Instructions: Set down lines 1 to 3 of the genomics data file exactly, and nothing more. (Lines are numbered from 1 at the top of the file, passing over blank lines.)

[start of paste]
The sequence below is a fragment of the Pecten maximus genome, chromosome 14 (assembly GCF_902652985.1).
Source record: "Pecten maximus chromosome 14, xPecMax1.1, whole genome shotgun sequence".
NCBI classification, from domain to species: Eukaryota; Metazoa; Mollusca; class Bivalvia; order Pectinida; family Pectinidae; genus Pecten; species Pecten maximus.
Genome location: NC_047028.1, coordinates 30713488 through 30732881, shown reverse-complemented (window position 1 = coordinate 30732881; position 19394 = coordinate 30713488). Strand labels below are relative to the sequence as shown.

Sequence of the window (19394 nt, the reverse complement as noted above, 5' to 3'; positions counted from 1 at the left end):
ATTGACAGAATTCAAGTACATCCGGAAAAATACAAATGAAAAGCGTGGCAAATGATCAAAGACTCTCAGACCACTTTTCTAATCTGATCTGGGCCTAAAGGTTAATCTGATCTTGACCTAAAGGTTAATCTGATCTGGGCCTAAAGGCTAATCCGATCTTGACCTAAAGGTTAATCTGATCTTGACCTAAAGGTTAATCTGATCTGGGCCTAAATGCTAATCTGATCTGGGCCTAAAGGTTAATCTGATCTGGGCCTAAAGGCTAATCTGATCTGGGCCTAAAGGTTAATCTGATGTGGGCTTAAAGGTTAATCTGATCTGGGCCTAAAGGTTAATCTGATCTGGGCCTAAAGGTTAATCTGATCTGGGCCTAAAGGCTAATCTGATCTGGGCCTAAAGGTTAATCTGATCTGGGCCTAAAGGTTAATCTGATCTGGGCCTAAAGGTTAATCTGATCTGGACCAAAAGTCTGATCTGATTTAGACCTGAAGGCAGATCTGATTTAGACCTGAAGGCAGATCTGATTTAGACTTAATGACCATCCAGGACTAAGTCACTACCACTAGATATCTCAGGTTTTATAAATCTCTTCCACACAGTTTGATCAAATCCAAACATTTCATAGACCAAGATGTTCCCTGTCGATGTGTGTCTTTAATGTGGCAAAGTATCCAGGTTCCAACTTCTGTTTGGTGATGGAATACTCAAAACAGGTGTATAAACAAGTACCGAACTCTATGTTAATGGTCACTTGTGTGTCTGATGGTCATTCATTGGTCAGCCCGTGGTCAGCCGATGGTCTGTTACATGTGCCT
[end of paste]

The sequence below is a fragment of the Pecten maximus genome, chromosome 14 (assembly GCF_902652985.1).
Source record: "Pecten maximus chromosome 14, xPecMax1.1, whole genome shotgun sequence".
NCBI classification, from domain to species: Eukaryota; Metazoa; Mollusca; class Bivalvia; order Pectinida; family Pectinidae; genus Pecten; species Pecten maximus.